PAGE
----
How School Nursing Can Transform Communities
October 17, 2016 | Written By: Healthy Schools Campaign
This May, HSC proudly announced the winners of our third annual School Nurse Leadership Award. It’s an award that acknowledges the tireless commitments that school nurses make, and is supported by School Health Corporation and MAICO Diagnostics. The five winners and five honorable mentions selected from across the country represent school nurses who are reimagining the roles they play in school health and wellness, students’ academic success and the health of the larger community. In this blog, we speak with award-winner Sherdina Williams.
School nurse Sherdina Williams doesn’t think of her nursing program as a school program, she thinks of it as a community program. “That’s crucial because our kids, they live in families,” says Williams. “And families are part of the community. If we want to have any kind of systemic change or culture shift that is more than during the school day, we want to get that info into the homes and into the community.”
Williams is a school nurse at the Cleveland Metropolitan School District—an urban school district with 42,000 students who all qualify for free or reduced-price lunch. Williams won the Outstanding Food and Fitness Leader award this year for her work at Garrett Morgan High School in Cleveland. Williams and the Wellness Committee at Garrett Morgan chose to focus on obesity reduction, and all of the school’s health and wellness programming works toward that goal.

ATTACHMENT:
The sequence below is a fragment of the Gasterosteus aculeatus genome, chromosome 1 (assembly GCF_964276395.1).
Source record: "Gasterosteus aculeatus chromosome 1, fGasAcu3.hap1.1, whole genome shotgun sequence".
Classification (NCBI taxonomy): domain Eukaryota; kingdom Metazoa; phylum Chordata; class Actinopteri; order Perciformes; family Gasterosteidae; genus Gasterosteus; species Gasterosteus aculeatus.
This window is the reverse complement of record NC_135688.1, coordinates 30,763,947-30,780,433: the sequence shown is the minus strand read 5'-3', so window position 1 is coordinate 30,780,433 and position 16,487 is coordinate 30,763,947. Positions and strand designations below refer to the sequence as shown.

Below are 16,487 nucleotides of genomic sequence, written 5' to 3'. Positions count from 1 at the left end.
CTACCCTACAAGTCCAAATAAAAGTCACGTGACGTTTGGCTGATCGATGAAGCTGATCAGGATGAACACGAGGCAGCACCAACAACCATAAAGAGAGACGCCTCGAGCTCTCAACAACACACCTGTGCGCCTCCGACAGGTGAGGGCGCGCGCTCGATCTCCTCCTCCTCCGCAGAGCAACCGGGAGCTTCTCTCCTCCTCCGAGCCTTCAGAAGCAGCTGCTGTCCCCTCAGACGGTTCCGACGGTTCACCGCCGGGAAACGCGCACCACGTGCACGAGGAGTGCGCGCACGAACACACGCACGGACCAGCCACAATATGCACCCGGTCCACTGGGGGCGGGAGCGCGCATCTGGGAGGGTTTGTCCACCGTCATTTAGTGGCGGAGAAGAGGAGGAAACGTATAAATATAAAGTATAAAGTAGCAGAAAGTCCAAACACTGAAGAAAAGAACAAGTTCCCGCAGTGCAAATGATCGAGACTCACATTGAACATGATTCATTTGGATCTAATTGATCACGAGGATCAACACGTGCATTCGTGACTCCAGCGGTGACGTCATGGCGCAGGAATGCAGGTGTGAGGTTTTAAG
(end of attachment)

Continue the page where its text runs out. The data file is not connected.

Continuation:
Garrett Morgan was one of five Cleveland schools to receive the Stanley Morgan Healthy Cities grant to serve as a food bank distribution center for the Greater Cleveland Food Bank. Twice a month, 6,000 pounds of fresh fruits and vegetables are given to the community. Williams decided to call the event Market Day. “We did not want any type of stigma associated with taking the food,” she says. “We don’t pre-package any of the food. Families come and pick up what they can use. If you went to the store, you would have choices. We have that type of flavor.”
School staff volunteers at the market and also takes food home, further removing any type of stigma. “The whole association is that this is an opportunity for all of us to get more fruits and veggies to get healthier and work on our obesity,” Williams says. “It’s crucial that our students see us taking the fruits and veggies. To be totally honest, we look forward to it also.”
Williams also applied for and received a grant to become one of five schools across the country as part of NutriBullet University, which supplies the school with blenders to promote healthier eating. By developing partnerships, Williams has brought Zumba, cooking classes, fitness classes, a mobile health services unit and much more.
And all of these amazing programs have been paying dividends. Sherdina—a self-described data geek—knows this because she meticulously measures the impact of her efforts. Attendance in the high school went from 88 to 91 percent, a significant gain, she says. The school also shows improvements across the board in standardized tests. She’s also been measuring the body mass index of students and community members to gauge the impact of these programs on obesity.
We commend Williams for exemplifying the role school nurses can play in truly transforming schools and communities and congratulate her on being a recipient of this year’s leadership award.